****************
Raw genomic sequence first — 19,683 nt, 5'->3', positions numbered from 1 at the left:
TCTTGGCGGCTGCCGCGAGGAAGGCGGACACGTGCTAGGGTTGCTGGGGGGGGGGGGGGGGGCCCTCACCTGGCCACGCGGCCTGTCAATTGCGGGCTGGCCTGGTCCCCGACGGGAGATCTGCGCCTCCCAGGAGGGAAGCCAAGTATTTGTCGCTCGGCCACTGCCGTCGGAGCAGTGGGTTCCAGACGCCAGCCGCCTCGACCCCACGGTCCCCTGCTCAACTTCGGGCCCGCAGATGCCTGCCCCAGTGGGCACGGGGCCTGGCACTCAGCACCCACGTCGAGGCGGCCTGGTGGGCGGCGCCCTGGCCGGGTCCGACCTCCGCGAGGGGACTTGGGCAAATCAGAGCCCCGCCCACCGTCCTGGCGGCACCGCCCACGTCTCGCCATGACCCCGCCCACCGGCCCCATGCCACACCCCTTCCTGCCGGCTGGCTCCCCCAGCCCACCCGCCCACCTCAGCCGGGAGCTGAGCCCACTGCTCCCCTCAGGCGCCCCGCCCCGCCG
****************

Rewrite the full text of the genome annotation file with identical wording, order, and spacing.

Raw genomic sequence first — 19,683 nt, 5'->3', positions numbered from 1 at the left:
TCTTGGCGGCTGCCGCGAGGAAGGCGGACACGTGCTAGGGTTGCTGGGGGGGGGGGGGGGGGCCCTCACCTGGCCACGCGGCCTGTCAATTGCGGGCTGGCCTGGTCCCCGACGGGAGATCTGCGCCTCCCAGGAGGGAAGCCAAGTATTTGTCGCTCGGCCACTGCCGTCGGAGCAGTGGGTTCCAGACGCCAGCCGCCTCGACCCCACGGTCCCCTGCTCAACTTCGGGCCCGCAGATGCCTGCCCCAGTGGGCACGGGGCCTGGCACTCAGCACCCACGTCGAGGCGGCCTGGTGGGCGGCGCCCTGGCCGGGTCCGACCTCCGCGAGGGGACTTGGGCAAATCAGAGCCCCGCCCACCGTCCTGGCGGCACCGCCCACGTCTCGCCATGACCCCGCCCACCGGCCCCATGCCACACCCCTTCCTGCCGGCTGGCTCCCCCAGCCCACCCGCCCACCTCAGCCGGGAGCTGAGCCCACTGCTCCCCTCAGGCGCCCCGCCCCGCCG